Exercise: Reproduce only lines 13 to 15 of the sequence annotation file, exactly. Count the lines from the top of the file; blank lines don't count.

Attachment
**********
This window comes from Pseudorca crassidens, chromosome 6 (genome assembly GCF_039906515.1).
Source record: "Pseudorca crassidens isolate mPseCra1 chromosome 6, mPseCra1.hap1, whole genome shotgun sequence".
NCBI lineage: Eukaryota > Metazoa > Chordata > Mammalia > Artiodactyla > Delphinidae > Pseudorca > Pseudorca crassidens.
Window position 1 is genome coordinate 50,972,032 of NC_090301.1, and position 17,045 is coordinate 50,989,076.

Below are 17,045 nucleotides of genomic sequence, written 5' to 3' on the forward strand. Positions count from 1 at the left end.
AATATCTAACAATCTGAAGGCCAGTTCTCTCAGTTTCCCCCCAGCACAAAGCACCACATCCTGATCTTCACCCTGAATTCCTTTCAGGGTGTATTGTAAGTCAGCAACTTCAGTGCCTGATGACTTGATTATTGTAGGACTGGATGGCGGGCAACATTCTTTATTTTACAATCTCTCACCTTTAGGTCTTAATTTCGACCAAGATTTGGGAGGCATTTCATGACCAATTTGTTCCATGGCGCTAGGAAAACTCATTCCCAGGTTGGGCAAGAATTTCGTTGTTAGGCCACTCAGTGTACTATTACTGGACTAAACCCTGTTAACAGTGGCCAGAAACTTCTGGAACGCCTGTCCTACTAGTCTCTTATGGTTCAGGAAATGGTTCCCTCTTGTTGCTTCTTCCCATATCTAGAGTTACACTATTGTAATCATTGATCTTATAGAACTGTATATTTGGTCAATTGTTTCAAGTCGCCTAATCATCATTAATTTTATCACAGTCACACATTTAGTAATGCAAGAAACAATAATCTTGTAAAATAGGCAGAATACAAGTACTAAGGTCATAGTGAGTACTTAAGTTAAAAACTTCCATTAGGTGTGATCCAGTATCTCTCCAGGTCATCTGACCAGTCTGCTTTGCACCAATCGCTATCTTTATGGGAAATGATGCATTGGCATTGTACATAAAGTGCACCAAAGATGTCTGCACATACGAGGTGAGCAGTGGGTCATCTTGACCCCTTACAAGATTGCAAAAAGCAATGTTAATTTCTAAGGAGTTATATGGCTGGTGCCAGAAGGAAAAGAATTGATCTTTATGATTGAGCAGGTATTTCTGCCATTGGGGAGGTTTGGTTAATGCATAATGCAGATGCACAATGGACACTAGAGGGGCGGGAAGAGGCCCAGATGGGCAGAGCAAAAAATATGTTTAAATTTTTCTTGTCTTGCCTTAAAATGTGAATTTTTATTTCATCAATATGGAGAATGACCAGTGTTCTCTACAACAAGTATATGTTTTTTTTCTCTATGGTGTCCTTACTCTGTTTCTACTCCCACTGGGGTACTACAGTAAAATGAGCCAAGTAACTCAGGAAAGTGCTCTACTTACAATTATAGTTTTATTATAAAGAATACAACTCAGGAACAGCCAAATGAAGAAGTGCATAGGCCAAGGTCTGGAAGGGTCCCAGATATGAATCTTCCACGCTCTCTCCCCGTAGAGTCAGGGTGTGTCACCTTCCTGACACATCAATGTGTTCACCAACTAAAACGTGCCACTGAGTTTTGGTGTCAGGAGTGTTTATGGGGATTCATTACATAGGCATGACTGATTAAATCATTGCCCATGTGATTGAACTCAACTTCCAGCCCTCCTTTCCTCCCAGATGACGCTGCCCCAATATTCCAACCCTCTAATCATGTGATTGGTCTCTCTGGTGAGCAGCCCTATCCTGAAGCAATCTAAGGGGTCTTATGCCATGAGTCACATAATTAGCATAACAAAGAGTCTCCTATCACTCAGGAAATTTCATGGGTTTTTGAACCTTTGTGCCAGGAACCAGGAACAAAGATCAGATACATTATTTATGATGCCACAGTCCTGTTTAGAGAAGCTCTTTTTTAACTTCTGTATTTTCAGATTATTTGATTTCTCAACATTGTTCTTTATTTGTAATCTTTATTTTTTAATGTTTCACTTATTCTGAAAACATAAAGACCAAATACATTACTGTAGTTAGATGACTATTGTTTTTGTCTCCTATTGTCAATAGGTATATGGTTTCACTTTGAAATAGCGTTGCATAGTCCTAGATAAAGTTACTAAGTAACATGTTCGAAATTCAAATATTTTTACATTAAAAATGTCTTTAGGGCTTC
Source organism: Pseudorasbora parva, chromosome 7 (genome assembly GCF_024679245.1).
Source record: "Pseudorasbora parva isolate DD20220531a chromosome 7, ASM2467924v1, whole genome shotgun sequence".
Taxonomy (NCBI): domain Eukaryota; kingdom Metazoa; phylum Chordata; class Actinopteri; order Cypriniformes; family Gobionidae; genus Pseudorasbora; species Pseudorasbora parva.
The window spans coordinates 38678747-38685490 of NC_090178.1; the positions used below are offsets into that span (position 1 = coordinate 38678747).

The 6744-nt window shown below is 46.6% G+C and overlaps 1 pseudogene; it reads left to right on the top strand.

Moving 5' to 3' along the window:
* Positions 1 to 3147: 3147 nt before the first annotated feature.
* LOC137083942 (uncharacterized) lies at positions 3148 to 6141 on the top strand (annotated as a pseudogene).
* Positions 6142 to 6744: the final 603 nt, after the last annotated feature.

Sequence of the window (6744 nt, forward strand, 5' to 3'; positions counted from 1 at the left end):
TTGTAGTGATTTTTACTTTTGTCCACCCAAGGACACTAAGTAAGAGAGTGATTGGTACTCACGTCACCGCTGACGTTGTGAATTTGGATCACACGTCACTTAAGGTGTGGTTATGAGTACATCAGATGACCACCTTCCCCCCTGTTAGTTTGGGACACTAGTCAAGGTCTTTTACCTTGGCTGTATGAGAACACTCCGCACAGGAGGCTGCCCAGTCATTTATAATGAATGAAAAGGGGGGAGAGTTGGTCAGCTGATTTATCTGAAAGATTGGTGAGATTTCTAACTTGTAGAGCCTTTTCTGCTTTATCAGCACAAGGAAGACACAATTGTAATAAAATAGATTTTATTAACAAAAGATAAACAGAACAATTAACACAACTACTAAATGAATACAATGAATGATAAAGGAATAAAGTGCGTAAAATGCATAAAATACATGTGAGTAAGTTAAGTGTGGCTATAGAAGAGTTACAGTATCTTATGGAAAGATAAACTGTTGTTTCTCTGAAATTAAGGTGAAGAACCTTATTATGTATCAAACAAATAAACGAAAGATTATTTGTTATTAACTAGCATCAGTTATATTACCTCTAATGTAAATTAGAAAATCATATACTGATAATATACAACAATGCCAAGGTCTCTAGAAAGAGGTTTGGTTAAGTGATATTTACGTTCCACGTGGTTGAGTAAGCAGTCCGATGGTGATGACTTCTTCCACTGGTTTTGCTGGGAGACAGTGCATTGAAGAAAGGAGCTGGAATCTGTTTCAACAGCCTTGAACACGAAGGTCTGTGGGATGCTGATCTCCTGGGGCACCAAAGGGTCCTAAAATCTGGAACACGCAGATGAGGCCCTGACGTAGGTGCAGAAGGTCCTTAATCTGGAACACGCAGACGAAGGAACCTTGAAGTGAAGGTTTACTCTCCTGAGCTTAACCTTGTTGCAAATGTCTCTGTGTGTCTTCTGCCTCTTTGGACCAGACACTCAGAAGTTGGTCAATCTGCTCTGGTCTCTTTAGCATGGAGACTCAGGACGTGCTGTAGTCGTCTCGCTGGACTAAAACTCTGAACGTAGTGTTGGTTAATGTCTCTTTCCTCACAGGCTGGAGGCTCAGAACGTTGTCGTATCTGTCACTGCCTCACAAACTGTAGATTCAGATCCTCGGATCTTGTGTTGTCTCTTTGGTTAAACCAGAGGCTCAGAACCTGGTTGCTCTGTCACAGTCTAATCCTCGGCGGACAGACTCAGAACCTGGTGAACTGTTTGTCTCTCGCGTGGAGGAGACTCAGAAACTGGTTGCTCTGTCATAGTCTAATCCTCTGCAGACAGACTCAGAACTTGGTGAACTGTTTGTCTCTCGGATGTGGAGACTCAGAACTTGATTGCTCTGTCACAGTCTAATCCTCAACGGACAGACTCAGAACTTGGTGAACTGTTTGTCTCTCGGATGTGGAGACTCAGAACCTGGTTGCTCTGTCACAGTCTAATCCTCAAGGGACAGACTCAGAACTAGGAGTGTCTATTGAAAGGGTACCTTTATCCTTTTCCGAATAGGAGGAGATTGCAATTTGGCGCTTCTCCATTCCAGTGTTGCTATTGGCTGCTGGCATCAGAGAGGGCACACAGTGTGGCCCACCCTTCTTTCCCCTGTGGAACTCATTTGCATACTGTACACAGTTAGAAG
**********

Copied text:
* Positions 1 to 3147: 3147 nt before the first annotated feature.
* LOC137083942 (uncharacterized) lies at positions 3148 to 6141 on the top strand (annotated as a pseudogene).
* Positions 6142 to 6744: the final 603 nt, after the last annotated feature.